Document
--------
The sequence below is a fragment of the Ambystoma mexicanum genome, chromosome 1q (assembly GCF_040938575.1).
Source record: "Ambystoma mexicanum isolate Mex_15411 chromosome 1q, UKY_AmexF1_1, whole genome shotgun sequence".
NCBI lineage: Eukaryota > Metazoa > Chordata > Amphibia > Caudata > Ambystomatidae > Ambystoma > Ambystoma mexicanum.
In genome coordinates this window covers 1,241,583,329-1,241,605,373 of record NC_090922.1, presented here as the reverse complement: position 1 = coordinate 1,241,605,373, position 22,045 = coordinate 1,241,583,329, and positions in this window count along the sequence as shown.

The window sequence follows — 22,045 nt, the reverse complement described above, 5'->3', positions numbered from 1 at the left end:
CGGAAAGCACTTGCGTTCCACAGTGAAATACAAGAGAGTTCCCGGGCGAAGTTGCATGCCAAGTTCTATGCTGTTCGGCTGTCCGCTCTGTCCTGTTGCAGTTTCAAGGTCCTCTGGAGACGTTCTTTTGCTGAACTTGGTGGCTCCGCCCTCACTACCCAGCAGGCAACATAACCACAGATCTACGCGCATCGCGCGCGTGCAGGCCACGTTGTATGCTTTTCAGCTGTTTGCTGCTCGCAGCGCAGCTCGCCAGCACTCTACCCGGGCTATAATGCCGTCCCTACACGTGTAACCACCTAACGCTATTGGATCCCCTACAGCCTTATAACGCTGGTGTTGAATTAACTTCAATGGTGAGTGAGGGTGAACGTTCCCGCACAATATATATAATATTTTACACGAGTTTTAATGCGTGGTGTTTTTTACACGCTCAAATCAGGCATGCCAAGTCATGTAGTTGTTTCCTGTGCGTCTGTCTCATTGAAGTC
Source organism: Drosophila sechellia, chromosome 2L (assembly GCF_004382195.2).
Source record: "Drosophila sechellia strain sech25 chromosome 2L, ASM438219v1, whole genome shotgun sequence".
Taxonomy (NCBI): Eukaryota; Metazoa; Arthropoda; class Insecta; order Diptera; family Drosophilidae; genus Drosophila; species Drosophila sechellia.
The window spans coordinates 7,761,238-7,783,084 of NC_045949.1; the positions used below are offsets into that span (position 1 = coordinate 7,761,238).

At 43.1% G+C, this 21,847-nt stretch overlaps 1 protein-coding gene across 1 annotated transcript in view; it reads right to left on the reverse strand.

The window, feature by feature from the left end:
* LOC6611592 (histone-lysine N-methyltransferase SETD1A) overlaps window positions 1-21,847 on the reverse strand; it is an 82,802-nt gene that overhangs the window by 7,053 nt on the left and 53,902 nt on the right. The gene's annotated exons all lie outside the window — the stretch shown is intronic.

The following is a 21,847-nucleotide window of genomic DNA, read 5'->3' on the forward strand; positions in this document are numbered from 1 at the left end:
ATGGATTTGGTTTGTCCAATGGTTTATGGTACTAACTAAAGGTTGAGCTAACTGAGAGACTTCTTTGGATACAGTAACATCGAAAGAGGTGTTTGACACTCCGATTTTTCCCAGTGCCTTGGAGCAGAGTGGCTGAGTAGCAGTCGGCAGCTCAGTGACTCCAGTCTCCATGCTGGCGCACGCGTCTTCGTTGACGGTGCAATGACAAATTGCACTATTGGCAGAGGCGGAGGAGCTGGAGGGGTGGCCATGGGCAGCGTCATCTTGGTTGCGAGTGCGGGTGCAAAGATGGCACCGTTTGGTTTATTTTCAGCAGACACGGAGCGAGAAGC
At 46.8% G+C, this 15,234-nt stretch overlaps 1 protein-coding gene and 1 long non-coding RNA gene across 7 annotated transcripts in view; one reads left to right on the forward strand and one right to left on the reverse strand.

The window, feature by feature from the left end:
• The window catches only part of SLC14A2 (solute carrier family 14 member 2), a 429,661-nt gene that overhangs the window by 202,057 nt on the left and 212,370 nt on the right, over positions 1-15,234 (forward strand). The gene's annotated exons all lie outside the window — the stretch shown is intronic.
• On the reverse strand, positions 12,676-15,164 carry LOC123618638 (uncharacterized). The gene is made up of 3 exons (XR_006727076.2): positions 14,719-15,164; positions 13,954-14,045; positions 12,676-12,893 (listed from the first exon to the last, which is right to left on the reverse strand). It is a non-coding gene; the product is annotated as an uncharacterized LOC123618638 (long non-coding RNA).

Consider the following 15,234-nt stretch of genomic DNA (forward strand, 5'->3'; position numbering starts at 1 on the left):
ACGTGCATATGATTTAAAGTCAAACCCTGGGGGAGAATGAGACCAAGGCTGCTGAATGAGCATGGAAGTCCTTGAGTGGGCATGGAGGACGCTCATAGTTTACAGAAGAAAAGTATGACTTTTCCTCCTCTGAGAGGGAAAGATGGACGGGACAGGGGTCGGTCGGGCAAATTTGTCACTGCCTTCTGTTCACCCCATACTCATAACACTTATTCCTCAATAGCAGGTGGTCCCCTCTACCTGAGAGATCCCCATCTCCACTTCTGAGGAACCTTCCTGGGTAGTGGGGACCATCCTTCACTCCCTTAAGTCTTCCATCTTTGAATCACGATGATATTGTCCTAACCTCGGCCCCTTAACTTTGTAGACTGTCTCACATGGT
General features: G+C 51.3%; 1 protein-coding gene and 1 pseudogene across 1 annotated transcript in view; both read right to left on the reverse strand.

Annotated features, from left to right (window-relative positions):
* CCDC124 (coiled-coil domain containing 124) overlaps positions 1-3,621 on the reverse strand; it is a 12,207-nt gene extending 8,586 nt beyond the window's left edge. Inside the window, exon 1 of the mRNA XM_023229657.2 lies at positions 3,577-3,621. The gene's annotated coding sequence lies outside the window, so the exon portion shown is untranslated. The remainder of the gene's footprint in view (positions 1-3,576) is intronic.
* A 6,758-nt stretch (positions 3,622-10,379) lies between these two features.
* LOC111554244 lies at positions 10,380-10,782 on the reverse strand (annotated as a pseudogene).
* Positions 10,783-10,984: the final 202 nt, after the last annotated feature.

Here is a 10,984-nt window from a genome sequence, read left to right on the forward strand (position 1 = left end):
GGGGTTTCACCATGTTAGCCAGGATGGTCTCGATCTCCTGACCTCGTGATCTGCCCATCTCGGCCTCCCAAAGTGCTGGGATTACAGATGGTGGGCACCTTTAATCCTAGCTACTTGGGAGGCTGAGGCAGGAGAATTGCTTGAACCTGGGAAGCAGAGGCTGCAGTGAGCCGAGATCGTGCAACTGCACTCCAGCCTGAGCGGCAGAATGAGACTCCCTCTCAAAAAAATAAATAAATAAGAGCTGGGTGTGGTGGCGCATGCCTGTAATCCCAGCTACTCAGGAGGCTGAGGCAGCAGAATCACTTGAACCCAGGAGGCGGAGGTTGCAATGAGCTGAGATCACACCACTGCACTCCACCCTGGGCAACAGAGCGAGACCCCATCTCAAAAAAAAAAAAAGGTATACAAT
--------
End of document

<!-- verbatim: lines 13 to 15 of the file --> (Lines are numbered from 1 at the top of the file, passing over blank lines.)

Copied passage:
* LOC6611592 (histone-lysine N-methyltransferase SETD1A) overlaps window positions 1-21,847 on the reverse strand; it is an 82,802-nt gene that overhangs the window by 7,053 nt on the left and 53,902 nt on the right. The gene's annotated exons all lie outside the window — the stretch shown is intronic.

The following is a 21,847-nucleotide window of genomic DNA, read 5'->3' on the forward strand; positions in this document are numbered from 1 at the left end:
ATGGATTTGGTTTGTCCAATGGTTTATGGTACTAACTAAAGGTTGAGCTAACTGAGAGACTTCTTTGGATACAGTAACATCGAAAGAGGTGTTTGACACTCCGATTTTTCCCAGTGCCTTGGAGCAGAGTGGCTGAGTAGCAGTCGGCAGCTCAGTGACTCCAGTCTCCATGCTGGCGCACGCGTCTTCGTTGACGGTGCAATGACAAATTGCACTATTGGCAGAGGCGGAGGAGCTGGAGGGGTGGCCATGGGCAGCGTCATCTTGGTTGCGAGTGCGGGTGCAAAGATGGCACCGTTTGGTTTATTTTCAGCAGACACGGAGCGAGAAGC